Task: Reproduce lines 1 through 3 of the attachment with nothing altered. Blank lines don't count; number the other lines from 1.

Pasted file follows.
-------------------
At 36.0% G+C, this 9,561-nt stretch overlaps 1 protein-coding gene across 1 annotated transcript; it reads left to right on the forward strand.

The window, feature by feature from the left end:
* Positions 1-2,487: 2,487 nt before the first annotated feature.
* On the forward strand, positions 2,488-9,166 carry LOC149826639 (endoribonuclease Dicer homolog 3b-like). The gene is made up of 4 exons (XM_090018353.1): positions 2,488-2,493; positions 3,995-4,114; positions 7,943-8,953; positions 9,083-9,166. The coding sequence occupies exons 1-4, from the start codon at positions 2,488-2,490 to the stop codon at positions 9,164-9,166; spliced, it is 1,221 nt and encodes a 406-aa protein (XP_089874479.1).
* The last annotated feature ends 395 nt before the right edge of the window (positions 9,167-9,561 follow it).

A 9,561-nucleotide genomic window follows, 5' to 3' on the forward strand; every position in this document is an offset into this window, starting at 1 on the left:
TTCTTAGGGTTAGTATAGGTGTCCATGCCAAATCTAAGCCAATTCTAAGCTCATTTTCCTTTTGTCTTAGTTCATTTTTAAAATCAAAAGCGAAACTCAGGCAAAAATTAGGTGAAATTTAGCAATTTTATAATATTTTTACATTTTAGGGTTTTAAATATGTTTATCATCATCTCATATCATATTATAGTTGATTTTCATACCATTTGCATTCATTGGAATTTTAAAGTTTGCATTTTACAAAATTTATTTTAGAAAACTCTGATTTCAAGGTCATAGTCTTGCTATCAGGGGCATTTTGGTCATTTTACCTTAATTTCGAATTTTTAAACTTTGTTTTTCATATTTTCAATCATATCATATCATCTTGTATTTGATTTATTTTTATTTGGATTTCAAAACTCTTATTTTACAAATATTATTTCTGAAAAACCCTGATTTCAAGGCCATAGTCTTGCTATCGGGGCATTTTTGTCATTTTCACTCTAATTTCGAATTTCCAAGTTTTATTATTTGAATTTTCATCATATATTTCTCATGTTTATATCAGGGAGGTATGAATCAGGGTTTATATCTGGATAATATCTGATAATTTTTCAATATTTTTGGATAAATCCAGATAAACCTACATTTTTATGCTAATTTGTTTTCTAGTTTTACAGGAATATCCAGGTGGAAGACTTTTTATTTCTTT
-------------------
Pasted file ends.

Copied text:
At 36.0% G+C, this 9,561-nt stretch overlaps 1 protein-coding gene across 1 annotated transcript; it reads left to right on the forward strand.

The window, feature by feature from the left end:
* Positions 1-2,487: 2,487 nt before the first annotated feature.